Consider the following structure shown below. The entire Foo:: package (and in fact the module file itself) is only loaded if the conditional is hit.
Yeah, I see where you're coming from. As I said, its a style thing.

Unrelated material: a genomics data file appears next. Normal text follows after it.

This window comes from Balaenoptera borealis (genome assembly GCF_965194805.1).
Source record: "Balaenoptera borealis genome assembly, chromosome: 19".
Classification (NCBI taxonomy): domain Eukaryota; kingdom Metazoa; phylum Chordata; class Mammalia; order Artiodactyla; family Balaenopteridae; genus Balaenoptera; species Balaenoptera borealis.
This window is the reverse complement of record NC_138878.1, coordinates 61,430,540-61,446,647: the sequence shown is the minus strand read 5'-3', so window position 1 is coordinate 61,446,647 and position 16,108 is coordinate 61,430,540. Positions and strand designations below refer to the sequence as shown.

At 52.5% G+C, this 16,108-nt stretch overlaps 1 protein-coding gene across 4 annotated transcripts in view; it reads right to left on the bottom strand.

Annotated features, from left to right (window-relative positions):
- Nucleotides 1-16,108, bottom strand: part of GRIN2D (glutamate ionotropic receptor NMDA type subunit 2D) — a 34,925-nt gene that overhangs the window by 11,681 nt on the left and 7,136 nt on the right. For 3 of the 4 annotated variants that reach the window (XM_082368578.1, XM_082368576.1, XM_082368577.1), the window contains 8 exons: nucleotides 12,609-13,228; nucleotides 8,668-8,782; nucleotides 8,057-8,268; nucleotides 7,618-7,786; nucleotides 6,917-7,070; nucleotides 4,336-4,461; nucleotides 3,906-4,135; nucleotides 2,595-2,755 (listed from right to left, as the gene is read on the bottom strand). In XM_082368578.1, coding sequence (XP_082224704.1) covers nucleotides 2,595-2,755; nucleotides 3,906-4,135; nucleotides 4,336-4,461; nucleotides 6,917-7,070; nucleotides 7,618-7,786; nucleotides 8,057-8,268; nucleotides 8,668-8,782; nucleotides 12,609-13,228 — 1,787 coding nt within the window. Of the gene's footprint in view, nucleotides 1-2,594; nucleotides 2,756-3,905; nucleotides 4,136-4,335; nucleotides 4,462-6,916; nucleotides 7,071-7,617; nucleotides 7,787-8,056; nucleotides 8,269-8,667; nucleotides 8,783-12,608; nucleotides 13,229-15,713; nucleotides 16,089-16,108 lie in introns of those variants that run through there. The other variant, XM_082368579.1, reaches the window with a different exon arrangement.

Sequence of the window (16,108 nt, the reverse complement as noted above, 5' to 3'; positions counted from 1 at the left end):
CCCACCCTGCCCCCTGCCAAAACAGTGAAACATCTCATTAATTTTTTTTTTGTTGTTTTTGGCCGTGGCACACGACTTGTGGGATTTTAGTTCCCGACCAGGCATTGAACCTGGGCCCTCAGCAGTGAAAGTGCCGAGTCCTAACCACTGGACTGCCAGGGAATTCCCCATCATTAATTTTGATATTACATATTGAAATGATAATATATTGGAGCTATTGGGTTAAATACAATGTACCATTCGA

Personally I don't like it because it means users of the package then have to decide whether they want to keep their own script simple (all dependencies up the top) and simply pay the performance price, or go to extreme lengths to firstly understand where the performance penalties are coming from (which of potentially many packages, assuming this style is adopted everywhere) and then do something to handle it (usually resulting in scripts with difficult to find dependencies). The whole idea behind OO is that you encapsulate your data and code into separate classes. To me that also means making sure your classes don't shit all over the place until they have been instantiated.